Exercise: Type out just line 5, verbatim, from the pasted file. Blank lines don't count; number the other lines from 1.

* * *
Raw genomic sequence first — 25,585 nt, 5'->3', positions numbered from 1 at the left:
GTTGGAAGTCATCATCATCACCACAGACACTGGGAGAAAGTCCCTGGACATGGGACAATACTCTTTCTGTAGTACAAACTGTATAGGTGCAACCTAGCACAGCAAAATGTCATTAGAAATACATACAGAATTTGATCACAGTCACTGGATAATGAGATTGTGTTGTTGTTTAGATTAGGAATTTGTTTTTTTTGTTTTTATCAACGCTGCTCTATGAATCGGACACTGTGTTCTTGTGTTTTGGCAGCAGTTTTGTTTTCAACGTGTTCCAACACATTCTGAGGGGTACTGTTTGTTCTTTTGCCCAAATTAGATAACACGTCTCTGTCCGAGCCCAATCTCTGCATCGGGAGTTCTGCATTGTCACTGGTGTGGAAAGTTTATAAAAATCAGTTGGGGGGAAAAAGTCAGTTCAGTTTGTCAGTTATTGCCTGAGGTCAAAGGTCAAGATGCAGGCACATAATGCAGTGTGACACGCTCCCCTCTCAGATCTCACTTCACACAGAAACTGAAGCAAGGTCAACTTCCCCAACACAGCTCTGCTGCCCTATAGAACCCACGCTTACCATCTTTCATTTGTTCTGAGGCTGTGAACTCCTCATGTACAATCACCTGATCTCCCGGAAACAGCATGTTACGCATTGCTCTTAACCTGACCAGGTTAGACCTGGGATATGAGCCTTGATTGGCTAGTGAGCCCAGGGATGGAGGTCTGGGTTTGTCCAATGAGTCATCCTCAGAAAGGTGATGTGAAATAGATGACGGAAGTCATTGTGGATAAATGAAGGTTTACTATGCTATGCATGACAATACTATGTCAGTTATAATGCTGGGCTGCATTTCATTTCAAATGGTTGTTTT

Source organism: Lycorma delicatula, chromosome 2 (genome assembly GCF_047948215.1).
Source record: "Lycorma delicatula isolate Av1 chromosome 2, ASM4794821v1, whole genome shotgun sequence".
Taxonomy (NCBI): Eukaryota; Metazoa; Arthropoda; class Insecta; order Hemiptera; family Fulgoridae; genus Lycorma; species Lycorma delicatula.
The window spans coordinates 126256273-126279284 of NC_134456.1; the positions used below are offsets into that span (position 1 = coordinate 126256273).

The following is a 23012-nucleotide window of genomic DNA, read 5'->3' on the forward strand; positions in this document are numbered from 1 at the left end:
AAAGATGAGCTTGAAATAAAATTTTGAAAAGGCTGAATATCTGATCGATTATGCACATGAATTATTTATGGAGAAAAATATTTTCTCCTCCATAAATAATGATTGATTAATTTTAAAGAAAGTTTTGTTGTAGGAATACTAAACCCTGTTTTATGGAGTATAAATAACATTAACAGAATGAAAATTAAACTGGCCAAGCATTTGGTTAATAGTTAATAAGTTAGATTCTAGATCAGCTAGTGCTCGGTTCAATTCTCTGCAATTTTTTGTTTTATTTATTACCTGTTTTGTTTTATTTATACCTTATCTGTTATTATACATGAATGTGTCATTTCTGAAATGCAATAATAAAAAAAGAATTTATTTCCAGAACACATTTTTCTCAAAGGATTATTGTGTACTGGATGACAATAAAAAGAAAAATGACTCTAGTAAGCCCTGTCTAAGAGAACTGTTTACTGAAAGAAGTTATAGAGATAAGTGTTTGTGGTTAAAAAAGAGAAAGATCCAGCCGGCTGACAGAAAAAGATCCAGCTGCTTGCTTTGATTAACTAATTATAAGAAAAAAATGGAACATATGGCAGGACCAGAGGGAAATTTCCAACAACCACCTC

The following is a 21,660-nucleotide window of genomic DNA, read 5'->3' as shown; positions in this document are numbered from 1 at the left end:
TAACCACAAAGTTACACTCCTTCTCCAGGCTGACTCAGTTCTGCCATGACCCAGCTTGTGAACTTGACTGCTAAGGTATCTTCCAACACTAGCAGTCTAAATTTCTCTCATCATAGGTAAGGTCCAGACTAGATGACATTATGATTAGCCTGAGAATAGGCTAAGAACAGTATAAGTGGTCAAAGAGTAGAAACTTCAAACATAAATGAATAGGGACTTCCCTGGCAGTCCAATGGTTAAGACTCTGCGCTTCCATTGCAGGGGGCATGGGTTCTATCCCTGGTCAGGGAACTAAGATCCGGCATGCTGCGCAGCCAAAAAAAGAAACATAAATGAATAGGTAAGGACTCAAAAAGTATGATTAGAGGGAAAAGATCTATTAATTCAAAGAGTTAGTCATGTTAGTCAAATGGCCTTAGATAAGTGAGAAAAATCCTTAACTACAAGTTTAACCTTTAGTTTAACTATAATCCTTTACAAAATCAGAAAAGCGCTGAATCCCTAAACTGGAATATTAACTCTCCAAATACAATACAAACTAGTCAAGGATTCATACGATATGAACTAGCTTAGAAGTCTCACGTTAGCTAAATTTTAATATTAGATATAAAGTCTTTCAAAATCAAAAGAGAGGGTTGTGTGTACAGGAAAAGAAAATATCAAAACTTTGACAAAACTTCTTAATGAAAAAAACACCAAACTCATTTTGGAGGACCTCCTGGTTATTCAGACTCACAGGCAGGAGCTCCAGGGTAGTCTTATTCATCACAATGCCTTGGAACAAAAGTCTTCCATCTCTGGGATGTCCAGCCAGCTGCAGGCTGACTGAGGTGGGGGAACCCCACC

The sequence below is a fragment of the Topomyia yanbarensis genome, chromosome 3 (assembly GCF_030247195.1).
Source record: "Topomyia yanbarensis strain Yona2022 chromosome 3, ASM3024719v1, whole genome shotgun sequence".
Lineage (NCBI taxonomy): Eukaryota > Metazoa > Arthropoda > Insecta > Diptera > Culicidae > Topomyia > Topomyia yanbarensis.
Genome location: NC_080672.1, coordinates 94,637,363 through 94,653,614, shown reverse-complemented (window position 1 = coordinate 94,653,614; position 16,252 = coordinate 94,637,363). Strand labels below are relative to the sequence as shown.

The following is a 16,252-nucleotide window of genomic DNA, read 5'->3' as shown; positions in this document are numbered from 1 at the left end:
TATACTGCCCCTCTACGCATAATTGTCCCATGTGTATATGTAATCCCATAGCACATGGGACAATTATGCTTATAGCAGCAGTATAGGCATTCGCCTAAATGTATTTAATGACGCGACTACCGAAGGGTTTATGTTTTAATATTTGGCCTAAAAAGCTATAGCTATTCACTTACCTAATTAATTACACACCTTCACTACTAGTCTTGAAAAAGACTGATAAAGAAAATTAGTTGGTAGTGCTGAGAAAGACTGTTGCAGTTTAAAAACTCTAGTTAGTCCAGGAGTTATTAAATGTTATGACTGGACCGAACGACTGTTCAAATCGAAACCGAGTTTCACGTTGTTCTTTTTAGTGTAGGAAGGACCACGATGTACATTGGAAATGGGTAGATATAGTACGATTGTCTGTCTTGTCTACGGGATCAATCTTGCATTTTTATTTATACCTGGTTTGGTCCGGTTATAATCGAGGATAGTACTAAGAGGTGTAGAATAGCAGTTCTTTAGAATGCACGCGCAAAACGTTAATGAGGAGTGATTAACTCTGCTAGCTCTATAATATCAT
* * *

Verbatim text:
Taxonomy (NCBI): Eukaryota; Metazoa; Arthropoda; class Insecta; order Hemiptera; family Fulgoridae; genus Lycorma; species Lycorma delicatula.